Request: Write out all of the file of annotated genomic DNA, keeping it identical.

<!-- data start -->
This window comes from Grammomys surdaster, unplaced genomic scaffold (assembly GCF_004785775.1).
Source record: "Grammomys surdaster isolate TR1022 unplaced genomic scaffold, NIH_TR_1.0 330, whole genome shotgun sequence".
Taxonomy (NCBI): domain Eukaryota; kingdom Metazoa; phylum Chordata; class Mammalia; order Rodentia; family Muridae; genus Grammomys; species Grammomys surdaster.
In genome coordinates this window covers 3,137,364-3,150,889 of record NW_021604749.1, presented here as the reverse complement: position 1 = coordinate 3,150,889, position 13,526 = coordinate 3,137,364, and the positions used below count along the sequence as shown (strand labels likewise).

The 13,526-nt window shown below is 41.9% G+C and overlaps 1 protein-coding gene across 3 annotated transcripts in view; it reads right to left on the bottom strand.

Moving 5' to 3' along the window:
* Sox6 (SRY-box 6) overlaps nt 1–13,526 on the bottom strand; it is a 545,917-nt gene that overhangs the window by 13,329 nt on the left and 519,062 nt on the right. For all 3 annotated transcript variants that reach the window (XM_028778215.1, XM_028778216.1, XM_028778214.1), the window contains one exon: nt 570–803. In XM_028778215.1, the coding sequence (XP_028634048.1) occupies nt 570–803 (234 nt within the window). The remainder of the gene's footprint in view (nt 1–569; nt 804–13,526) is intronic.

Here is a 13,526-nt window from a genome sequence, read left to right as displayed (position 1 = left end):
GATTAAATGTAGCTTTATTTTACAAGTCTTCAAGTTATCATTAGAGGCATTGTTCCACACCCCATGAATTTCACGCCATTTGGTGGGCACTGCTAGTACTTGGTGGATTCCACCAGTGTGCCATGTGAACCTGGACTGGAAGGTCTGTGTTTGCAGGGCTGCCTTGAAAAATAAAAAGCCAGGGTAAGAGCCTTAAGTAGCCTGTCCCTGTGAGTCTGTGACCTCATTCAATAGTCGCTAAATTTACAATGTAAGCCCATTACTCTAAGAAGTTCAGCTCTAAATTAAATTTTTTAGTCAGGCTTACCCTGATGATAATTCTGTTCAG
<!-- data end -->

This window comes from Grammomys surdaster, unplaced genomic scaffold (assembly GCF_004785775.1).
Source record: "Grammomys surdaster isolate TR1022 unplaced genomic scaffold, NIH_TR_1.0 330, whole genome shotgun sequence".
Taxonomy (NCBI): domain Eukaryota; kingdom Metazoa; phylum Chordata; class Mammalia; order Rodentia; family Muridae; genus Grammomys; species Grammomys surdaster.
In genome coordinates this window covers 3,137,364-3,150,889 of record NW_021604749.1, presented here as the reverse complement: position 1 = coordinate 3,150,889, position 13,526 = coordinate 3,137,364, and the positions used below count along the sequence as shown (strand labels likewise).

The 13,526-nt window shown below is 41.9% G+C and overlaps 1 protein-coding gene across 3 annotated transcripts in view; it reads right to left on the bottom strand.

Moving 5' to 3' along the window:
* Sox6 (SRY-box 6) overlaps nt 1–13,526 on the bottom strand; it is a 545,917-nt gene that overhangs the window by 13,329 nt on the left and 519,062 nt on the right. For all 3 annotated transcript variants that reach the window (XM_028778215.1, XM_028778216.1, XM_028778214.1), the window contains one exon: nt 570–803. In XM_028778215.1, the coding sequence (XP_028634048.1) occupies nt 570–803 (234 nt within the window). The remainder of the gene's footprint in view (nt 1–569; nt 804–13,526) is intronic.

Here is a 13,526-nt window from a genome sequence, read left to right as displayed (position 1 = left end):
GATTAAATGTAGCTTTATTTTACAAGTCTTCAAGTTATCATTAGAGGCATTGTTCCACACCCCATGAATTTCACGCCATTTGGTGGGCACTGCTAGTACTTGGTGGATTCCACCAGTGTGCCATGTGAACCTGGACTGGAAGGTCTGTGTTTGCAGGGCTGCCTTGAAAAATAAAAAGCCAGGGTAAGAGCCTTAAGTAGCCTGTCCCTGTGAGTCTGTGACCTCATTCAATAGTCGCTAAATTTACAATGTAAGCCCATTACTCTAAGAAGTTCAGCTCTAAATTAAATTTTTTAGTCAGGCTTACCCTGATGATAATTCTGTTCAG